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The Federal Gift Tax: History, Law, and Economics

OTA Papers 100

60 Pages Posted: 30 Oct 2006 Last revised: 3 Dec 2007

David Joulfaian

U.S. Department of the Treasury, Office of Tax Analysis (OTA)

Date Written: November 2007

Abstract

The gift tax was first enacted in 1924, repealed in 1926, overhauled and reintroduced in 1932. At its peak in fiscal year 1999, it raised $4.6 billion in revenues, before the recent phased-in tax rate reductions ushered by the Economic Growth and Tax Relief Reconciliation Act of 2001 (EGTRRA) took effect. It is noteworthy that the gift tax was first enacted as a protective measure to minimize estate and income tax avoidance, and not for its direct revenue yield. Similarly, EGTRRA, while phasing out the estate tax, retained the gift tax for the very same reasons.

Unlike the estate tax which faces an uncertain future, the gift tax is little affected by recent legislative proposals and will remain part of the tax code for the foreseeable future. Nevertheless, the gift tax has been the subject of little scrutiny and studies of its economic implications are rare. This paper is an attempt to fill this void. It traces the evolution of the gift tax since its inception, and sketches out the structure of the tax and its complex interactions with the income and estate taxes.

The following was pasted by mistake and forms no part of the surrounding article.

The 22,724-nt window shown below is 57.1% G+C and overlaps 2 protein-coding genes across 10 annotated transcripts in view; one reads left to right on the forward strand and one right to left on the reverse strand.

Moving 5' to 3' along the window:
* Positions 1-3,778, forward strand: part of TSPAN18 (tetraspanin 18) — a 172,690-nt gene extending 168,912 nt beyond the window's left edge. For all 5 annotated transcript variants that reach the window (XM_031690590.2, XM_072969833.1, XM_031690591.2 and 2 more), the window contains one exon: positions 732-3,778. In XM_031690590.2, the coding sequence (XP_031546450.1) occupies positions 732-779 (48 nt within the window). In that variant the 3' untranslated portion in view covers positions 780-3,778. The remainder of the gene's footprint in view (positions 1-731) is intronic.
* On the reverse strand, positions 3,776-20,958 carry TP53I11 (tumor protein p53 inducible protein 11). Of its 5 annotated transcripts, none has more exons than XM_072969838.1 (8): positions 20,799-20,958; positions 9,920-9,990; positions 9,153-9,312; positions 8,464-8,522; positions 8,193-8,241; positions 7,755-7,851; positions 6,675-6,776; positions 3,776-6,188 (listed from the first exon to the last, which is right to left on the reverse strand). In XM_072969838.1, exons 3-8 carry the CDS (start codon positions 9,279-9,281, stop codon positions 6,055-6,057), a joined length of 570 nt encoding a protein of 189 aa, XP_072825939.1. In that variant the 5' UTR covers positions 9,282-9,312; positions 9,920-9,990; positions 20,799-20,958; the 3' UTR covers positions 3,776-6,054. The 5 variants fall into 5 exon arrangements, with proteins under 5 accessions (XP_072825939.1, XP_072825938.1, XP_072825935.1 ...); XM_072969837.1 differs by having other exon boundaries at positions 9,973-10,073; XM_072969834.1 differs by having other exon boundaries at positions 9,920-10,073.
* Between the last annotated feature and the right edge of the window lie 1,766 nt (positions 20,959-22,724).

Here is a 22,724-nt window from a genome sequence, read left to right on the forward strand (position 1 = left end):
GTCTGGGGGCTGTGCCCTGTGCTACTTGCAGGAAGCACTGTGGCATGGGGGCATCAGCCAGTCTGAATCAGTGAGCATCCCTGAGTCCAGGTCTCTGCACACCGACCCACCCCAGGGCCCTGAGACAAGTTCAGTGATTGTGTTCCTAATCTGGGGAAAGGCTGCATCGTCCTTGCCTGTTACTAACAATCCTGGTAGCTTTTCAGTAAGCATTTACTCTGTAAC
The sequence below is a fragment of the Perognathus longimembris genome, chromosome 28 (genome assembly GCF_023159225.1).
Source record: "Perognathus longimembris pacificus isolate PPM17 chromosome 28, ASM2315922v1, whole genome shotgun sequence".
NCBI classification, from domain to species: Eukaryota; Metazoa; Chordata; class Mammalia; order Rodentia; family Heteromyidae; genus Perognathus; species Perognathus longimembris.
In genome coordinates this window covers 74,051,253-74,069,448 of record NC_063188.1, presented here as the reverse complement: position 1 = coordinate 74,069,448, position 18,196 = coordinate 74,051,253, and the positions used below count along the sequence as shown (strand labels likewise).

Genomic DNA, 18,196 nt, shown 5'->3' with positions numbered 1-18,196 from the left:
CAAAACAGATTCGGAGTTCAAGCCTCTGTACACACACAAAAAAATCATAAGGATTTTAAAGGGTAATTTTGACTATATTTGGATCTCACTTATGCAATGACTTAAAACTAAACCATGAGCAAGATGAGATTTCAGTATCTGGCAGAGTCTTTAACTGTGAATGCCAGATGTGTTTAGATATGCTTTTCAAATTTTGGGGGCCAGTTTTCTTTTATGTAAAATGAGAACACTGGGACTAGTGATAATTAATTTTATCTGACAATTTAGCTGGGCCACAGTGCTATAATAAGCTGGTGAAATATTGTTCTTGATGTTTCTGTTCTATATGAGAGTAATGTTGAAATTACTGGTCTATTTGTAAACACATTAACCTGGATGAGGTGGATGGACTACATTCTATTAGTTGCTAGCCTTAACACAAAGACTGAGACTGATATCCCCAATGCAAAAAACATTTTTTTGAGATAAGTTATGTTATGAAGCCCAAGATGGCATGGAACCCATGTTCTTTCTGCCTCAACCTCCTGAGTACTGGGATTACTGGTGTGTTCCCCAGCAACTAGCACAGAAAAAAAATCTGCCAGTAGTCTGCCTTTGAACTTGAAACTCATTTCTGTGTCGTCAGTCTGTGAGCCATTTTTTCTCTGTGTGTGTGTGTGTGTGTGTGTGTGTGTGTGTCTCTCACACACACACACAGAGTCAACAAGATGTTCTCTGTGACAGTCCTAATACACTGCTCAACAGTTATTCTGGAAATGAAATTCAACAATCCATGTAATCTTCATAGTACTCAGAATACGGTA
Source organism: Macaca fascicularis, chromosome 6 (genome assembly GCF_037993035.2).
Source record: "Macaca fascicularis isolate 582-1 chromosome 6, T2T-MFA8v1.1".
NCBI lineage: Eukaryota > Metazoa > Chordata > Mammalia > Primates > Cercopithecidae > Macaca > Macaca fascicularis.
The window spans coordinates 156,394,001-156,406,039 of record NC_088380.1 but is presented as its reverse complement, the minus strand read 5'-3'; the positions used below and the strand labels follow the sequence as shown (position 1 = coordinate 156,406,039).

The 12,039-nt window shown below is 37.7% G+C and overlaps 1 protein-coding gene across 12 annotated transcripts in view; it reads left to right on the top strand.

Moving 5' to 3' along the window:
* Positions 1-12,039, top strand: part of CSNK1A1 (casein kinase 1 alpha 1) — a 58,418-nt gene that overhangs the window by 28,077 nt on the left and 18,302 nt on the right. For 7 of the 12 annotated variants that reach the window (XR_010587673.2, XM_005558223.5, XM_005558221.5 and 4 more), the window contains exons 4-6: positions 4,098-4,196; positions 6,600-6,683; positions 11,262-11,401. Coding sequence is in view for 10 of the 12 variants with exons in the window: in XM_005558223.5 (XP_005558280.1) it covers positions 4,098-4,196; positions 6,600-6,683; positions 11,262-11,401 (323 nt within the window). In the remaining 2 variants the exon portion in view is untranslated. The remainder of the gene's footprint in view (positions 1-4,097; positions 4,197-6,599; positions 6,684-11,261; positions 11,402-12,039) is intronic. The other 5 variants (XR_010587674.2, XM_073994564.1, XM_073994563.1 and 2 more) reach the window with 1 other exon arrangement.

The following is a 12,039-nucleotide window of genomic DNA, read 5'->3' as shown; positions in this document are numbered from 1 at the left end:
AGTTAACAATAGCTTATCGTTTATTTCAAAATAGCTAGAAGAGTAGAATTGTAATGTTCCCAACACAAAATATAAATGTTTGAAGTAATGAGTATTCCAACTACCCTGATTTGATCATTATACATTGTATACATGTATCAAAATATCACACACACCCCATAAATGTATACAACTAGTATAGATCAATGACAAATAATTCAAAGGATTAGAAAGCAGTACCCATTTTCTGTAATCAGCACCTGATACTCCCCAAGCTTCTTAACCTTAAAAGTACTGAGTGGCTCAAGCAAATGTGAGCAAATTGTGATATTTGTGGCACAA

The paper also provides an overview of the direct fiscal contribution of the gift tax, and traces the number of taxpayers over time as well as their attributes. It concludes with a discussion of the behavioral effects of the gift tax and a review of the scant literature. These include empirical evidence on the choice between gifts and bequests, timing of gifts, and compliance among others.

Keywords: Gift Tax, Behavioral Effects

JEL Classification: H24, H31

Suggested Citation

Joulfaian, David, The Federal Gift Tax: History, Law, and Economics (November 2007). OTA Papers 100. Available at SSRN: https://ssrn.com/abstract=940871 or http://dx.doi.org/10.2139/ssrn.940871

David Joulfaian (Contact Author)

U.S. Department of the Treasury, Office of Tax Analysis (OTA) ( email )

1500 Pennsylvania Ave. NW
Washington, DC 20220
United States

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